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Amid steep price rise, locals in Afghanistan left with little cash in hand

The Afghanistan saga

The plight of the people of Afghanistan has multiplied as they are left with little money in their hands. Banks have also gone dry with the locals withdrawing “whatever cash” was available. Besides, the devaluation of the Afghan—the currency of Afghanistan – has led to steep price hikes and massive supply constraints.

For many essential food items prices have risen over 10-20 times in just the last few days. Some shopkeepers are charging even more.

With uncertainty rising, people have resorted to hoarding cash. Further as the US decided to freeze $9.5 billion reserves that the country has in overseas accounts, Da Afghanistan Bank – the country’s Central bank has been unable to provide dollars too at a crucial time. That part several bank branches have shut down.

Also read: Biden says Aug 31 deadline to leave Kabul will be extended if US nationals are still not evacuated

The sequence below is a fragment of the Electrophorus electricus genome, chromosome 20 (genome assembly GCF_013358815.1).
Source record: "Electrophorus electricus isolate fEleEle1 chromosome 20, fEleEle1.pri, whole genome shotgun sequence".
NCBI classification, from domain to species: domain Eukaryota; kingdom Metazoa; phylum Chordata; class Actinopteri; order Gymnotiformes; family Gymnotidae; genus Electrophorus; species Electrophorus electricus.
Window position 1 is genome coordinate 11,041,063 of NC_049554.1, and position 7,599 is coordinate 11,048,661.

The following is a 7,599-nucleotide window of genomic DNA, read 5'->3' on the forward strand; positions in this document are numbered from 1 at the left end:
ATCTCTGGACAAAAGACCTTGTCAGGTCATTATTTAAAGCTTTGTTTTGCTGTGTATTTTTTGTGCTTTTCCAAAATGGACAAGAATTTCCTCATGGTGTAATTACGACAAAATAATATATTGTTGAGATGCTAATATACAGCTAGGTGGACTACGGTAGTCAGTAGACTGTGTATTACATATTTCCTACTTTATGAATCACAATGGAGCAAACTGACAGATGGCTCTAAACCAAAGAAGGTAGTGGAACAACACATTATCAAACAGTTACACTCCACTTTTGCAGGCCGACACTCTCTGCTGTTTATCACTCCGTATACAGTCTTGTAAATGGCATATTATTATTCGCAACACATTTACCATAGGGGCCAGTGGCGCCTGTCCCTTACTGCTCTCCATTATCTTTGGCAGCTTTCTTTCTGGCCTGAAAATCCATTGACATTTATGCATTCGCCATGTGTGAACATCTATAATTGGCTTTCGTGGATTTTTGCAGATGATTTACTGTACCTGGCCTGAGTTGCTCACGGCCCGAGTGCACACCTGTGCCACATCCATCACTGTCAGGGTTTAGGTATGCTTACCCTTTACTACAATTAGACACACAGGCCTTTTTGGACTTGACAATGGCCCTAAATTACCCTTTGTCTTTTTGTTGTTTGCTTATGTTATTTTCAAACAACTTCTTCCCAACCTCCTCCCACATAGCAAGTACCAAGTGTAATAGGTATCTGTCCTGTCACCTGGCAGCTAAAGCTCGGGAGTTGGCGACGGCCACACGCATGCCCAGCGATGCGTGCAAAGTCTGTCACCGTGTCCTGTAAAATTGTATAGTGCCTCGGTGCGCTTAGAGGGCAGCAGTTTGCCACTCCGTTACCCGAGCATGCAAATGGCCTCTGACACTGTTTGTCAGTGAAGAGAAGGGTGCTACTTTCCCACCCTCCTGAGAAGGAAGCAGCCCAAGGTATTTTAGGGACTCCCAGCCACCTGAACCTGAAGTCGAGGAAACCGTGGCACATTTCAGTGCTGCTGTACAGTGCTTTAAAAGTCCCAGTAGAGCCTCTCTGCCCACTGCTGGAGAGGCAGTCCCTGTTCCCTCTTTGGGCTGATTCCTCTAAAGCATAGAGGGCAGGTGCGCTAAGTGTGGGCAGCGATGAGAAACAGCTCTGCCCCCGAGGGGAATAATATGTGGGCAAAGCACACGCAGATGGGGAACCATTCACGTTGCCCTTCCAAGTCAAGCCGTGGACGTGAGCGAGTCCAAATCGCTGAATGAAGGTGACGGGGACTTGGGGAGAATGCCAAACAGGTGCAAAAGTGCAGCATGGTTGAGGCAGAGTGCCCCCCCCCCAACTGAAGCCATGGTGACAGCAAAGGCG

DAB’s acting governor Ajmal Ahmady, who fled the country, said that the central bank has been dependent on physical shipment of cash, which took place “every few weeks.”

“The amount of such cash remaining is close to zero due to stoppage of shipments as the security situation deteriorated, especially during the last few days,” Ahmady said.

An analyst said that many have had to resort to a “barter system” to be able to procure the daily essentials.

Needless to say, the poor will be the worst impacted.

“It is heart wrenching as many of the locals are begging for money and food. Some of them are willing to sell off their personal belongings or the traditional handicraft that they produce or even fruits and other food items at throw away prices,” an Indian citizen who has been in the country told India Narrative.

With the freezing of overseas bank accounts, remittances have thinned down adding to the misery.

An NBC report said that Western Union has announced that it is suspending money transfer services to Afghanistan “until further notice.”

Also read: Regional powers drive Afghan diplomacy as Washington’s star fades

“Members of the Afghan diaspora are finding it more difficult to send money and get cash into their loved ones’ hands,” the report said, adding that many Afghans do not have access to bank accounts. They are typically dependent on cash remittances from relatives and friends abroad.

The uncertainty has led to widespread corruption and anarchy. While the world is closely watching the saga unfold in the country, the local people continue to live in misery.